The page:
In addition, employers should bear in mind that any data shared with such employees would be an overseas transfer of data. As a result, if the transferred data contains personal data, consent must be obtained for such transfer of data abroad from the data subject, covering the purpose of processing this data unless the employers have permission from the DPA for the relevant international transfer. International transfers of personal data are restricted in Turkey. Unlike GDPR, the DPL does not protect international transfers in the European Economic Area (EEA) as Turkey is not in the EEA and standard contractual clauses do not apply to the transfer of personal data from Turkey to overseas.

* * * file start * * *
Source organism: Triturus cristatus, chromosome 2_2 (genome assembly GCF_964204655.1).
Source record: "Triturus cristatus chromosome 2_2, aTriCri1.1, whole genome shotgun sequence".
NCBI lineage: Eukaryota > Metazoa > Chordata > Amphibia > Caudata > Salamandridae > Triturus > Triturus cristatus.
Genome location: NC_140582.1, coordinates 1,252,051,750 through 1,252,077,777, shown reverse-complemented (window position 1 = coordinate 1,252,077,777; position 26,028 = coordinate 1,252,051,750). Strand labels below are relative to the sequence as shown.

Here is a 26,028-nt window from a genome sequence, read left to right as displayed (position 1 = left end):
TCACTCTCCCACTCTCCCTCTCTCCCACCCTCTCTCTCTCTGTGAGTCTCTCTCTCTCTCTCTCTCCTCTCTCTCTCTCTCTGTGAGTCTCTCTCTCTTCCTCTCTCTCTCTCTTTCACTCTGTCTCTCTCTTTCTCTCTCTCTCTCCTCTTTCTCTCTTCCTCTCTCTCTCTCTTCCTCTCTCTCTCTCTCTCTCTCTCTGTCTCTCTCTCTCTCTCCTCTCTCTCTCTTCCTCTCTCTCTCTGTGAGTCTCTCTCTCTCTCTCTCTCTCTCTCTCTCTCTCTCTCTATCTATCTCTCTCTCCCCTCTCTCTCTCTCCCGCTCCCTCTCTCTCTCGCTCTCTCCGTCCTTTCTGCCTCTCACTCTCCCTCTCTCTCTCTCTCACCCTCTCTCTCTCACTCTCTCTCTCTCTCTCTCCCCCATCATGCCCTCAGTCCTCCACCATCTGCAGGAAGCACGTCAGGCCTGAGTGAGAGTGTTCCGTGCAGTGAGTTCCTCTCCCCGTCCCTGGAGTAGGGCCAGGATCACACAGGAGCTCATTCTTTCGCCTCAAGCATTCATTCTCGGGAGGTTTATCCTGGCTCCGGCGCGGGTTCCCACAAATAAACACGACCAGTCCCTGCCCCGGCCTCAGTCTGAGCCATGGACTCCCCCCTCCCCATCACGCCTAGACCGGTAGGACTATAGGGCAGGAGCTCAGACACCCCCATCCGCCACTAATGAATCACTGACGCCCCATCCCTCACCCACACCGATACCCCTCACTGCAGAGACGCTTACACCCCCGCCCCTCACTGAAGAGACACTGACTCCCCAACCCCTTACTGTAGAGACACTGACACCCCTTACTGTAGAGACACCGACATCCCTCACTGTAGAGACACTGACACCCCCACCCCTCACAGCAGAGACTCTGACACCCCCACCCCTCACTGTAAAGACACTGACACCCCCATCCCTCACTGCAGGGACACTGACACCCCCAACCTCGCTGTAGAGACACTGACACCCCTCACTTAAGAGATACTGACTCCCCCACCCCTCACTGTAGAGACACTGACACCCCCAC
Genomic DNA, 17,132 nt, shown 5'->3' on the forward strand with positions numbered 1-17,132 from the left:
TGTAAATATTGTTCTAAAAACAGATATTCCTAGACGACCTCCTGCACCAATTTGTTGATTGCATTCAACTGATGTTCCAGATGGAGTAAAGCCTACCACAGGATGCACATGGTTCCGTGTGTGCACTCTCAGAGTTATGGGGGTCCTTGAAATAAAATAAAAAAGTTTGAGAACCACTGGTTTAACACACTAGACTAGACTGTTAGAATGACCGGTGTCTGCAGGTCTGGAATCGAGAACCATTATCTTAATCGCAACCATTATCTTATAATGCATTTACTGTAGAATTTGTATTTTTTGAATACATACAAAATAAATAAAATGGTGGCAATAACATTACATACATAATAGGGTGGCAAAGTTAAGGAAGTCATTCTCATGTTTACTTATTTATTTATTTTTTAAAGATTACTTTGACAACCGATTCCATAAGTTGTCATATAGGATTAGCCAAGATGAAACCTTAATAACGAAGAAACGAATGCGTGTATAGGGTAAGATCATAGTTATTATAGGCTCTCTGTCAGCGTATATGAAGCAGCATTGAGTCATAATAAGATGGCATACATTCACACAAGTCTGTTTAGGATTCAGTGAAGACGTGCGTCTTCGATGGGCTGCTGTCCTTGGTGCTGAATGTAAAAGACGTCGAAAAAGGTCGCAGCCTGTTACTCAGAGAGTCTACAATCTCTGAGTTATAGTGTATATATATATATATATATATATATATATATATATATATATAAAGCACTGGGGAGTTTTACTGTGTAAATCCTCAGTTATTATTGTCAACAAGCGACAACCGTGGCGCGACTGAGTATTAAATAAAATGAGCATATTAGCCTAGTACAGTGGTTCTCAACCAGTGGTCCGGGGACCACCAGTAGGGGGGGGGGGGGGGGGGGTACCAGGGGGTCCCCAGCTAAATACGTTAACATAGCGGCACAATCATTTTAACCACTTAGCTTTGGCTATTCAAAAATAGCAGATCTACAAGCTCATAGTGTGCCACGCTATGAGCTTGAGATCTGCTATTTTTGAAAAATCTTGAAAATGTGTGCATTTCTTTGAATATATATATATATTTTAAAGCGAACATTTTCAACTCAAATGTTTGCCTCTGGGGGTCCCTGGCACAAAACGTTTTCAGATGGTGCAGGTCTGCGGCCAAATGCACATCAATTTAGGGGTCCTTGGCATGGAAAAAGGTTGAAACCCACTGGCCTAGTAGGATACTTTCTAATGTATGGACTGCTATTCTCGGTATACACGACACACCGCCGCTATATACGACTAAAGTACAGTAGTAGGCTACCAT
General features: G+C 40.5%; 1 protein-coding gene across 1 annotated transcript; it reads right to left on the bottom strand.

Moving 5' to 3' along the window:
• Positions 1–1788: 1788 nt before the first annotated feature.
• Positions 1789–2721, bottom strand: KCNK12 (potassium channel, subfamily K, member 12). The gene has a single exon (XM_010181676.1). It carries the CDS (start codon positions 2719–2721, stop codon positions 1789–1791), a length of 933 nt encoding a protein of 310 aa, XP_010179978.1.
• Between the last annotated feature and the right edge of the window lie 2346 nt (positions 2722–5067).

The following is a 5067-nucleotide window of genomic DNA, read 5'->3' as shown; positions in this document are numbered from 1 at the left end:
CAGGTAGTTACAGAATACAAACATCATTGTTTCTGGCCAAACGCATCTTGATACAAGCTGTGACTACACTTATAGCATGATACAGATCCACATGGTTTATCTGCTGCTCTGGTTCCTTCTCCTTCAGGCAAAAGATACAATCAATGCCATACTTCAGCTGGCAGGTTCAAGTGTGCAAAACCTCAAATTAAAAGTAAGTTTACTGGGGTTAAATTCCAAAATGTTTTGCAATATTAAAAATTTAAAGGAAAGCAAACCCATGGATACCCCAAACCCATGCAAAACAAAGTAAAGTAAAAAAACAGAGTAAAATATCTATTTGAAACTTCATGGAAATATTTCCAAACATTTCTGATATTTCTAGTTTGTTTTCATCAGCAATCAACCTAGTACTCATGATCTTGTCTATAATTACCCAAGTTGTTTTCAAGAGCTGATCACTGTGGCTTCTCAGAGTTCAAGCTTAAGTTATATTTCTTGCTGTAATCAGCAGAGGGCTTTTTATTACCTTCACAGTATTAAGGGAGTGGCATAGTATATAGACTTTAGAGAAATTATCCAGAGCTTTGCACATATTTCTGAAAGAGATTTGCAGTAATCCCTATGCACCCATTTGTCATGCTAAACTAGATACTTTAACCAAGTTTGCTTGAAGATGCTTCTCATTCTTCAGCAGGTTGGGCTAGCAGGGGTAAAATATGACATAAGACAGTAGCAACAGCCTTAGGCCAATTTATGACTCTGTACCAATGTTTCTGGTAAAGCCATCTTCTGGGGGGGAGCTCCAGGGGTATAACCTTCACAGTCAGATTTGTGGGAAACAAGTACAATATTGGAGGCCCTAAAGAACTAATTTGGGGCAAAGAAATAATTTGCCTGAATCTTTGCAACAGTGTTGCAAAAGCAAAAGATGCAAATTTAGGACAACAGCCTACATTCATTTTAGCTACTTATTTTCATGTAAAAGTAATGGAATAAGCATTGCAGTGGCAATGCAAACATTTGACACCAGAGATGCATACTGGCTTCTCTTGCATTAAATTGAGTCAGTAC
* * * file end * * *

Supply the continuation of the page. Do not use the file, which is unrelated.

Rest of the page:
Depending on the sector in which employers are engaged, there may be further data-residency and data-localisation requirements. Therefore, before any cross-border remote-working arrangements, employers must evaluate whether they are subject to such requirements and how they should approach the data to be processed by the relevant employees for their duties and assignments on a case-by-case basis.

Last updated on 21/09/2021

10. Are there some workplaces or specific industries or sectors in which the government has required that employers make access to the workplace conditional on individuals having received a Covid-19 vaccination?

10. Are there some workplaces or specific industries or sectors in which the government has required that employers make access to the workplace conditional on individuals having received a Covid-19 vaccination?